In this scenario if using MDT/ConfigMan, does the driver package contain only the drivers for Surface Pro 3 or it has drivers for other hardware too.
As I have already mentioned above, Surface Pro 3 drivers are specifically written and optimized for the Surface Pro 3 device. We often see cases where during deployment a wrong driver is picked and then there are issues post deployment. To make sure it’s not driver related, create a new driver package (if using MDT/ConfigMan) with only Surface Pro 3 drivers and test deployment. The blog I mentioned above gives you an idea on how the folder structure should be for drivers. If you used the blog above to setup your environment then the chances of having issue with drivers are slim.
In case you do not have the structure as mentioned above then, as part of troubleshooting this is what you can do. It is similar to what has be already talked about in the blog above.
Here, I am using MDT 2013 with ADK 8.1 Update installed on Windows Server 2012 R2 Update with WDS.
Create a folder for Surface Pro 3 drivers called “SP Drivers”. You can download the latest driver here.
Next is to create a Selection Profile for the drivers.
Create a new task sequence for deploying Windows 8.1 and modify it to point to the selection profile created above.
Deploy this task sequence and test the behavior.
Device unexpectedly reboots to UEFI screen or hangs are UEFI screen during startup when undocked.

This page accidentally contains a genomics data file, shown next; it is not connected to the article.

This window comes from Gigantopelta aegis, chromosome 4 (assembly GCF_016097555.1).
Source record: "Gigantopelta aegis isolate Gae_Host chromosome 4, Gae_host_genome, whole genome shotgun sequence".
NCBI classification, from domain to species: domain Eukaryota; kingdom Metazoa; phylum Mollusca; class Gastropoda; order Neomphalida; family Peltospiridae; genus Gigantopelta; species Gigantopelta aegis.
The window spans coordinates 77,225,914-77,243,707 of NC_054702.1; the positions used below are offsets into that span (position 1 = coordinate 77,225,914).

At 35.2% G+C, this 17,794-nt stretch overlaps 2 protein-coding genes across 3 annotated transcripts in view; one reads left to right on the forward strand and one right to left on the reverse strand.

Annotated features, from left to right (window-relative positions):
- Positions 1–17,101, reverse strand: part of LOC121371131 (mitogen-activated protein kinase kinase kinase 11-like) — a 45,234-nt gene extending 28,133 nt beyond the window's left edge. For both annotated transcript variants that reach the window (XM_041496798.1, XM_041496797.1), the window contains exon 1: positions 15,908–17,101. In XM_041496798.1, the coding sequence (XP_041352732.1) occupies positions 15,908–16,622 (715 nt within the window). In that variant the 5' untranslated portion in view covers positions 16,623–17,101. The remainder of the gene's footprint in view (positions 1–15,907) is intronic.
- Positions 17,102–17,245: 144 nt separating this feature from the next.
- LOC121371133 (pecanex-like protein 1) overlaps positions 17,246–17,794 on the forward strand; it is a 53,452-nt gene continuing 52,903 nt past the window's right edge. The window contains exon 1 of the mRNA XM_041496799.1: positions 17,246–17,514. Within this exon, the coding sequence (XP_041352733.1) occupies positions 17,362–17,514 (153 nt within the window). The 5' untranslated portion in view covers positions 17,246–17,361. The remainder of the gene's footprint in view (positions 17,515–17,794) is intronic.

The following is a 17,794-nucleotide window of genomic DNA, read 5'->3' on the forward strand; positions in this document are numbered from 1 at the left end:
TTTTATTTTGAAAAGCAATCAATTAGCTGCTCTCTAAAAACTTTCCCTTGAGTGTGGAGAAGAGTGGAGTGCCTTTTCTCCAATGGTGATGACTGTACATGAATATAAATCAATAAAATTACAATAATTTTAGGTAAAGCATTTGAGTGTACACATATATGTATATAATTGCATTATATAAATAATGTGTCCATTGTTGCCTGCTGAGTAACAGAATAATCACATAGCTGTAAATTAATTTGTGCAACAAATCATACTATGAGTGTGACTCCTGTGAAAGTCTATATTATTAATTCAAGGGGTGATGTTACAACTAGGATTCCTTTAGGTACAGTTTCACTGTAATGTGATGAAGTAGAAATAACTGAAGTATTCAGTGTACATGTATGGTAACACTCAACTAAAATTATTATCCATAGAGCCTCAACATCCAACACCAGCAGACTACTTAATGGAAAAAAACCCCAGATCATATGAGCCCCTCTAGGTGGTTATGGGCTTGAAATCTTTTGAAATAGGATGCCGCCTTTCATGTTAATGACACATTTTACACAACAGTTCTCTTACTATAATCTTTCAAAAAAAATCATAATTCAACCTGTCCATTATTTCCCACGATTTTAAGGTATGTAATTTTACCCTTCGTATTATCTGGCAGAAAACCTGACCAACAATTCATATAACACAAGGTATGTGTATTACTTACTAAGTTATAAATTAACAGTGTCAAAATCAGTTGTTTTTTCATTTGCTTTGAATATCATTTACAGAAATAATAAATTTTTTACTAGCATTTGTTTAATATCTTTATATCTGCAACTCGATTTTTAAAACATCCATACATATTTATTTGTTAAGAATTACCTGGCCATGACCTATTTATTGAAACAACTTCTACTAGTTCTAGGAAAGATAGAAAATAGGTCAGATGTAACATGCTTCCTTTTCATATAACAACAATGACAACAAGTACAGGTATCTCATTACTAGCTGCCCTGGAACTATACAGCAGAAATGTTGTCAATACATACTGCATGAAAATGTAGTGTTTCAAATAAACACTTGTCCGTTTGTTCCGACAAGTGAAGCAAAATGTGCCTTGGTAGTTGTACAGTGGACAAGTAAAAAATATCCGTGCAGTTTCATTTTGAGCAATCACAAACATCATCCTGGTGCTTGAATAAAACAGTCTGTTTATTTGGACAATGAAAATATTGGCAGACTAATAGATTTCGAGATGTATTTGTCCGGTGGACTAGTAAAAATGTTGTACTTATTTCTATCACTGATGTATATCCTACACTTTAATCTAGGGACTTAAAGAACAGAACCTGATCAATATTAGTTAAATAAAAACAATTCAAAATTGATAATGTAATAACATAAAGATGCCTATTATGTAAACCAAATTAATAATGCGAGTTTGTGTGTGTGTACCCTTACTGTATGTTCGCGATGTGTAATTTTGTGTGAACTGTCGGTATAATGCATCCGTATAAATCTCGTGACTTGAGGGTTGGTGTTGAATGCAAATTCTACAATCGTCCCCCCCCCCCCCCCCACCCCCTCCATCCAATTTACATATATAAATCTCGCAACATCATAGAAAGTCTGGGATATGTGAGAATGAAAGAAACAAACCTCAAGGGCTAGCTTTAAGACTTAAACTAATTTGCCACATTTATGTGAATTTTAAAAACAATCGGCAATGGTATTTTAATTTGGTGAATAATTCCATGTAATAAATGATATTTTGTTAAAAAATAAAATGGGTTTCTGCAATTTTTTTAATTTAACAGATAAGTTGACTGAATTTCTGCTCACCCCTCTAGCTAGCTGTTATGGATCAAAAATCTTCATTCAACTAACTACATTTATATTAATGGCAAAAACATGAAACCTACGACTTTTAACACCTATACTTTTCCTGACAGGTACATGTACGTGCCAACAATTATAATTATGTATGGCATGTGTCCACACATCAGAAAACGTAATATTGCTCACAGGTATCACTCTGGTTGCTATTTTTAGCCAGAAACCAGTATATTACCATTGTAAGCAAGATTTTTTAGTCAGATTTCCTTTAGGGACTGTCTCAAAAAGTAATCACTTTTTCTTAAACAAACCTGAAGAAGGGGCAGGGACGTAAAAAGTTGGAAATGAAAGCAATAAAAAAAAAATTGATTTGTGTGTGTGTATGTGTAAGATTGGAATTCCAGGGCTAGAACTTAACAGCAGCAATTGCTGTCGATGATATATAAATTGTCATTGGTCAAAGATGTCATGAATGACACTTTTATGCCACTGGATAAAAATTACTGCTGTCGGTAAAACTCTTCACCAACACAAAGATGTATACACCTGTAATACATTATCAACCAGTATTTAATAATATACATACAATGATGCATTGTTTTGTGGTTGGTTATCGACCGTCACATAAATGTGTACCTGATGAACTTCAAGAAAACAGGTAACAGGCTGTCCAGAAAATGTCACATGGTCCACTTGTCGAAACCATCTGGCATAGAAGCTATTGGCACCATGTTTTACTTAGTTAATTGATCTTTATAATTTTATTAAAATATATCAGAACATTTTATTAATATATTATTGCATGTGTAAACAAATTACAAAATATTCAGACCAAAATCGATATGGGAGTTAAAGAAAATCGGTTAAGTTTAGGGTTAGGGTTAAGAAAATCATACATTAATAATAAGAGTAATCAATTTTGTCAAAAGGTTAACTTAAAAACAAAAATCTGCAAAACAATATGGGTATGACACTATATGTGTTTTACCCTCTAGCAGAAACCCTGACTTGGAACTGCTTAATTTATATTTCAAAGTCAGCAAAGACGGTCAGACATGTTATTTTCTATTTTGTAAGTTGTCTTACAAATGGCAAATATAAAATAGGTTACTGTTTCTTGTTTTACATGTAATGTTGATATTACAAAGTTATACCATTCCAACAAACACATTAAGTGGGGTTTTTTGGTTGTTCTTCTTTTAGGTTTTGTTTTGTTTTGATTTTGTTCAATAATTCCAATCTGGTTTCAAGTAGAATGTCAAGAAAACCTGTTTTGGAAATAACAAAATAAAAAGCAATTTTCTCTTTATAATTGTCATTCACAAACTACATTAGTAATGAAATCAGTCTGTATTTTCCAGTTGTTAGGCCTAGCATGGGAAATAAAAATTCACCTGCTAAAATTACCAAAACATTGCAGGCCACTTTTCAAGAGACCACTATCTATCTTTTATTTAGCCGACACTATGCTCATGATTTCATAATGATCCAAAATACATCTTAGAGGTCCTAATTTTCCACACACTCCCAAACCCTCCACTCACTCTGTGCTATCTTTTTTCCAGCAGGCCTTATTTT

One of the common causes is the incorrect storage driver in use. The correct driver as of writing this is STORAHCI.SYS.
It is also available to download in the Surface Pro 3 driver pack here and is located under folder "..\Surface Pro 3 – January 2015\Intel\SATA_AHCI\18.104.22.1683".
If you do have machines that do not have the correct controller driver, download the driver mentioned above and update.
Device unexpectedly reboots to UEFI screen or hangs at UEFI screen during startup when docked.
In this case, we undock the machine and see if the issue can be reproduced. If it can, then check the above point for a possible cause.
We also want to remove any external devices connected to docking stating and see if the issue exists.
Is the issue related to Power Management?
Surface enters connected standby after 1 minute when PC is locked.
The above scenario is true irrespective of whether device is connected to AC power. Some organizations do not want the device to be entering connected standby or sleep state when Surface is docked. To work around this behavior, configure the device with the Powercfg.exe commands mentioned in KB2835052.
The below commands can be run as part of task sequence.
powercfg.exe /setacvalueindex SCHEME_CURRENT SUB_VIDEO VIDEOIDLE <time in seconds>
powercfg.exe /setacvalueindex SCHEME_CURRENT SUB_VIDEO VIDEOCONLOCK <time in seconds>
powercfg.exe /setactive SCHEME_CURRENT
The VIDEOIDLE timeout is used when the PC is unlocked and the VIDEOCONLOCK timeout is used when the PC is at a locked screen.
These commands set the timeout used when the system is plugged in and using AC power. To set the timeouts used when on DC (battery) power, use the /setdcvalueindex switch instead of /setacvalueindex.
Then we can change the connected standby / sleep timeout value using Group Policy preferences.
That can be configured using Computer Configuration — > Preference — > Power Options.
Use the Power Plan to control when the device goes to Connected Standby / Sleep using “Turn Off display after” setting:
I hope that this information helps working through deploying Surface Pro 3.
Support Escalation Engineer